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In-Depth Information

can never move back to a position they left previously, they can only take a

linear number of steps.

Almost all games considered in this chapter have the property that no

player is forced to move and therefore, if the searchers do not move, the

fugitive space does not decrease. An exception is the game of entanglement

studied by Berwanger and Gradel [2004] where the fugitive has to move at

every step and therefore it can be beneficial for the searchers not to move.

A similar lemma as before can often be shown for robber monotone

strategies as the robber space is non-increasing. However, this would require

the game to be such that there is a bound on the number of steps the cops

have to make to ensure that the robber space actually becomes smaller. In

almost all games such a bound can easily be found, but formalising this in

an abstract setting does not lead to any new insights.

7.2.6 Connection to reachability games

In this section we rephrase graph searching games as reachability games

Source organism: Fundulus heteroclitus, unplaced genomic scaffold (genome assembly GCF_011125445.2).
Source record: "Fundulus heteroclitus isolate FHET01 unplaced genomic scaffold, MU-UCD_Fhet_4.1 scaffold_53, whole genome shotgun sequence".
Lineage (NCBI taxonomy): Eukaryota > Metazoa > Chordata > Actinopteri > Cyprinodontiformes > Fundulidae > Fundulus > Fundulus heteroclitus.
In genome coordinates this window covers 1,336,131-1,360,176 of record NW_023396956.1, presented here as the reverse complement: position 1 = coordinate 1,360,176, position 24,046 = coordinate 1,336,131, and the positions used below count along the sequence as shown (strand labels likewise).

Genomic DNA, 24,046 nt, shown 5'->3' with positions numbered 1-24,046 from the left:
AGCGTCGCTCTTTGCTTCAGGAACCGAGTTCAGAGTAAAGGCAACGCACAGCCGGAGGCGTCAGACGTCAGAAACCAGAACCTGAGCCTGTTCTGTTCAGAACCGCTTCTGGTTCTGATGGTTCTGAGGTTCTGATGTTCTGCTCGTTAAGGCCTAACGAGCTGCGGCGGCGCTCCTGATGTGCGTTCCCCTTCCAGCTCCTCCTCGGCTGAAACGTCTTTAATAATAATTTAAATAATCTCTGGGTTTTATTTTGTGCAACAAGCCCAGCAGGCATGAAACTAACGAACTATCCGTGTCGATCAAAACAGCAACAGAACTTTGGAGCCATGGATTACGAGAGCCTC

and derive some consequences of this. A
reachability game
is a game played

on an arena

G

:= (
A, V
0
,E,v
0
) where (
A, E
) is a directed graph,
V
0
⊆

A

and
v
0
∈

V
0
. The game is played by two players,

Player 0 and Player 1, who push a token along edges of the digraph. Initially

the token is on the vertex
v
0
. In each round of the game, if the token is

on a vertex
v
i
∈

A
. We define
V
1
:=
A

\

V
0
then Player 0 can choose a successor
v
i
+1
of
v
i
,i.e.,

(
v
i
,v
i
+1
)

E
, and push the token along the edge to
v
i
+1
where the play

continues. If the token is on a vertex in
V
1
then Player 1 can choose the

successor. The winning condition is given by a set
X

∈

A
. Player 0 wins if

at some point the token is on a vertex in
X
or if the token is on a vertex in

V
1
which has no successors. If the token never reaches a vertex in
X
or if at

some point Player 0 cannot move anymore, then Player 1 wins. See [Gradel

et al., 2002, Chapter 2] for details of reachability games.

A positional strategy for Player
i
in a reachability game can be described

as a function
f
i
:
V
i
→ A
assigning to each vertex
v
where the player moves a

successor
f
(
v
)suchthat(
v, f
(
v
))
∈ E
.
f
i
is a winning strategy if the player

wins every play consistent with this strategy. For our purposes we need two

results on reachability games,
positional determinacy
and the fact that the

winning region for a player in a reachability game can be computed in linear

time.

⊆

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